Microsoft is adding the commercial version of the Docker Engine into Windows Server 2016, continuing the company’s efforts to reach out to include Linux in its plans.
It means that Docker will now run on Windows, but in a way, it’s also a step in Microsoft’s efforts to keep Azure open. Under CEO Satya Nadella, Microsoft has not only embraced the cloud but has also accepted the importance of Linux there. Windows could have continued with its own form of containers, but it’s now embraced Docker.
Today’s keynote, by Executive Vice President Scott Guthrie, also spent a lot of time on the hybrid cloud. Specifically, Microsoft announced monitoring capabilities that span the cloud and on-premises equipment, the key being that no software has to be added or upgraded on the on-premises side.
The monitoring capabilities, which are in technical preview, include some security intelligence. A common theme in security gear lately is to promise a way to sift through the hailstorm of alerts that any network generates, most of which are false positives. Joining that crowd, Microsoft said the Azure monitoring capabilities would include behavioral analysis to identify true breaches.
Azure’s monitoring will also span both Windows and Linux servers.
New Types of Azure
Microsoft also announced the second technical preview of Azure Stack, which extends the Azure cloud and its management to on-premises equipment. In other words, it’s a way to create an Azure-like private cloud inside an enterprise’s own data center. Originally conceived as a software product, Azure Stack is going to debut in the form of hardware appliances, due to be available in mid-2017.
Inside Azure itself, Microsoft announced three new types of instances, adding to the four it already provides.
The H-series provides high-performance computing, focusing on jobs such as genomics or fluid-dynamics calculations. The L-series is storage-heavy and aims to provide low latency to applications such as databases.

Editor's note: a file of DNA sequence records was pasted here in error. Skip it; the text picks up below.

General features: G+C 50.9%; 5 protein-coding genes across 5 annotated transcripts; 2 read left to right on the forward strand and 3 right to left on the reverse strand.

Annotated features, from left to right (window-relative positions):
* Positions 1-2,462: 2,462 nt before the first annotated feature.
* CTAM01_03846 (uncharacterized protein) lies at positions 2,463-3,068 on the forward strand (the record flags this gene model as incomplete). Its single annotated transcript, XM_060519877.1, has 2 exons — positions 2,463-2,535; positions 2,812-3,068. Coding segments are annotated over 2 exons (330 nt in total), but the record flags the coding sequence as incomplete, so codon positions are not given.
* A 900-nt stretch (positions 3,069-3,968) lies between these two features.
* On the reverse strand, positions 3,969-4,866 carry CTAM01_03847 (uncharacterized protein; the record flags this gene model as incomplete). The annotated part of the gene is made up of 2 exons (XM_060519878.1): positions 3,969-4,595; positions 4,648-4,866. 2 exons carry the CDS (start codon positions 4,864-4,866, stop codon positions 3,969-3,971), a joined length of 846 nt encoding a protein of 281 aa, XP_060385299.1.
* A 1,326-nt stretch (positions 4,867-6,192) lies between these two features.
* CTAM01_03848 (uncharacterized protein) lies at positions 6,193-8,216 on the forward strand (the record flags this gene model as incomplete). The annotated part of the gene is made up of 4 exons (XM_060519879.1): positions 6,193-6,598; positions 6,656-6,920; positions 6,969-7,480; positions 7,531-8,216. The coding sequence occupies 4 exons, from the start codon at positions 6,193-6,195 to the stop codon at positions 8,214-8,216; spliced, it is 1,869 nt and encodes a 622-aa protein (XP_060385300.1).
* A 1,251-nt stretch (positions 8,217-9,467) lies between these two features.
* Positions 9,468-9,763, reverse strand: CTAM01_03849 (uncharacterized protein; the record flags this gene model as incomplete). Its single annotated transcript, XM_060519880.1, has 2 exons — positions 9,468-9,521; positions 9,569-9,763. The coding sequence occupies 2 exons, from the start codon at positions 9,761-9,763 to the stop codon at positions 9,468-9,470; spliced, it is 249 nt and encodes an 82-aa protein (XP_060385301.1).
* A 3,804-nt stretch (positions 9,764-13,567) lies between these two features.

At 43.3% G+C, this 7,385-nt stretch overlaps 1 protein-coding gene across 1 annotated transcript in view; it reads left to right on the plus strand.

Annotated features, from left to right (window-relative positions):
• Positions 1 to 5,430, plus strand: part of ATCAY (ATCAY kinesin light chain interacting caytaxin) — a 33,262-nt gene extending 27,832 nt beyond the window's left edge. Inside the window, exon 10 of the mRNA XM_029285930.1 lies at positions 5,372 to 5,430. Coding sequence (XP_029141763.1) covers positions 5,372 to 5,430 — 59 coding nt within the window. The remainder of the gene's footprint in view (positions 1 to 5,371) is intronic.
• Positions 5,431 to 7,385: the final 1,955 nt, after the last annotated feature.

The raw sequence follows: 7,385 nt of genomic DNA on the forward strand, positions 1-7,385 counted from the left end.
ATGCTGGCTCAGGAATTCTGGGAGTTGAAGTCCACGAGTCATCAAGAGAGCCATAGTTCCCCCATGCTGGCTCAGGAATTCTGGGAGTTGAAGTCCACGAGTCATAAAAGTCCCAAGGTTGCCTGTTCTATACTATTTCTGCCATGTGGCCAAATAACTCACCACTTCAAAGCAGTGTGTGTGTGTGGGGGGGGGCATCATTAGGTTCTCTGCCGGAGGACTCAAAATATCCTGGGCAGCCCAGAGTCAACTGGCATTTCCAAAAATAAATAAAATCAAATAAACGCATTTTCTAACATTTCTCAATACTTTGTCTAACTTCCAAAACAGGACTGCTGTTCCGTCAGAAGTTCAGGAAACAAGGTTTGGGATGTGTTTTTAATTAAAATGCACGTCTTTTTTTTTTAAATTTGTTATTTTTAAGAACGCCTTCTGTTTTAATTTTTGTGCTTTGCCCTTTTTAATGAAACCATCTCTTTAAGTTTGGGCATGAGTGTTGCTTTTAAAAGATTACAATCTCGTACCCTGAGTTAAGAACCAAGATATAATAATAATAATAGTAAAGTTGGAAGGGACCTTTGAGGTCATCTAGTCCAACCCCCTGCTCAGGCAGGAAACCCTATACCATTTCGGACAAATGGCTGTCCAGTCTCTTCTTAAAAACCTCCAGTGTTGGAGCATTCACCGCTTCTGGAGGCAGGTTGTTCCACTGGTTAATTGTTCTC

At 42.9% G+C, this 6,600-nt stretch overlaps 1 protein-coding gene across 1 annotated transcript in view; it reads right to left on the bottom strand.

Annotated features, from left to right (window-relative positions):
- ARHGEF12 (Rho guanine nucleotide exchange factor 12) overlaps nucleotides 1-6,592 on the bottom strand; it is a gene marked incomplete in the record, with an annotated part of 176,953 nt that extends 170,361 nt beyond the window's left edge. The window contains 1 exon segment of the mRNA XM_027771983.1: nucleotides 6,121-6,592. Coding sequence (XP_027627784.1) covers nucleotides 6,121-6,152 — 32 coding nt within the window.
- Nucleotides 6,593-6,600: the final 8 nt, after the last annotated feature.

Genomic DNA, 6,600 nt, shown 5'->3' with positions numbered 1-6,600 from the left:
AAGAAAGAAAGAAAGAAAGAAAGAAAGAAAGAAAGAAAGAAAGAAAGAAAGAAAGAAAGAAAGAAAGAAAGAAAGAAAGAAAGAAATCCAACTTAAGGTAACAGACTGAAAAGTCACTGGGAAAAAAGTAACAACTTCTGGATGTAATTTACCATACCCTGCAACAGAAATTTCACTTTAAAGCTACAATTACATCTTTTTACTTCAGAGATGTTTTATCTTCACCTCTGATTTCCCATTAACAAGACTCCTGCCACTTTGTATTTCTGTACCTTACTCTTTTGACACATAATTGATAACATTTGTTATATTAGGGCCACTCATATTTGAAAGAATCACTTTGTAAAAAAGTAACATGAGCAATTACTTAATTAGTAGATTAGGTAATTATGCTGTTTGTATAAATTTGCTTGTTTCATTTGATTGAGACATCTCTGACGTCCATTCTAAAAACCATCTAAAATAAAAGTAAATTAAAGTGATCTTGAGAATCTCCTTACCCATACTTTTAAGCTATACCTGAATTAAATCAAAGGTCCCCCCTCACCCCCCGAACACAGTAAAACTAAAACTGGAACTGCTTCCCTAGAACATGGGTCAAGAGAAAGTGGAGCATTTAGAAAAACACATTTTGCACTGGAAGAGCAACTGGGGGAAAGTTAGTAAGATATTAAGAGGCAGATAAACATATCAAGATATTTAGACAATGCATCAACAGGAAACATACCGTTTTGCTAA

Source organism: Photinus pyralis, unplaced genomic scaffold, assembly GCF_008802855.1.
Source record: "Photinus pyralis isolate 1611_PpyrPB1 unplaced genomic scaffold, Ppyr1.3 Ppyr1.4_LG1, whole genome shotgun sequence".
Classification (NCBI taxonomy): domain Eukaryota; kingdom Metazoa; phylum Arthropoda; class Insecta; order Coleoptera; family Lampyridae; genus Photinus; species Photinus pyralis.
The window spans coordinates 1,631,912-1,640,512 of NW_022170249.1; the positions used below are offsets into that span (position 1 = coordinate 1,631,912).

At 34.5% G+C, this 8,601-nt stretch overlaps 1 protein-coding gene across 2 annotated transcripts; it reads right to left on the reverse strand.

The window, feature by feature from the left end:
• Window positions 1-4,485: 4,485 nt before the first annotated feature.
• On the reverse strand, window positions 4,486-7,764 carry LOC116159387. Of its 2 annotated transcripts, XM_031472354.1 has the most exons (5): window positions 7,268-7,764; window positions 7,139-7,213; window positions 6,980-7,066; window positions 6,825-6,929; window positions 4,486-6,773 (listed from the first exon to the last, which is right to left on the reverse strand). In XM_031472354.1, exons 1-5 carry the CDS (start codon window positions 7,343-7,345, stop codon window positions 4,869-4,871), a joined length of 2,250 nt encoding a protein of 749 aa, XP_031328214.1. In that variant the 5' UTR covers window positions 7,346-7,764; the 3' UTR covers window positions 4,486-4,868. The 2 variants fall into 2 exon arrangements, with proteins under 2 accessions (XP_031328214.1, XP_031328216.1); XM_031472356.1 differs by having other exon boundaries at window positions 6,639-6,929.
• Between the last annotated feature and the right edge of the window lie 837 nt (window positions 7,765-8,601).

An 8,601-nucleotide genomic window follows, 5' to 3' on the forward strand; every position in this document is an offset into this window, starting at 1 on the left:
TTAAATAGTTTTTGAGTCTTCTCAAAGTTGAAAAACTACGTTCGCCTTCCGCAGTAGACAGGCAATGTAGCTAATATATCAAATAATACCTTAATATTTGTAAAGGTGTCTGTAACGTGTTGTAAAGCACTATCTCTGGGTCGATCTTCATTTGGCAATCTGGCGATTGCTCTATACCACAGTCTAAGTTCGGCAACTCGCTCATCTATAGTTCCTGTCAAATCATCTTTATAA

Microsoft has the N-series in preview. These instances are run by Nvidia chips (the others are Intel-based), using graphical processing units (GPUs) for tasks such as graphics rendering. One beta customer is ESRI, a data visualization specialist that produces three-dimensional simulations and maps. These are compute-heavy jobs that were previously difficult to run in the cloud, said Bradley Bartz, ESRI’s performance engineering team lead, during an onstage demo at Insight.
GPUs are also being used to power artificial intelligence and deep learning, as Jason Zander, corporate vice president of Azure, pointed out is a separate session this morning.
Microsoft had another AI-related announcement today. The company has deployed FPGAs — chips whose hardware can be reprogrammed — in 15 data centers across five continents. They form a pool of resources that are being tapped as a big AI engine.
But Azure is taking advantage of the FPGAs itself. They’re being used to make decisions for accelerating networking, Zander said, giving Microsoft the ability to reach 25 Gb/s speeds.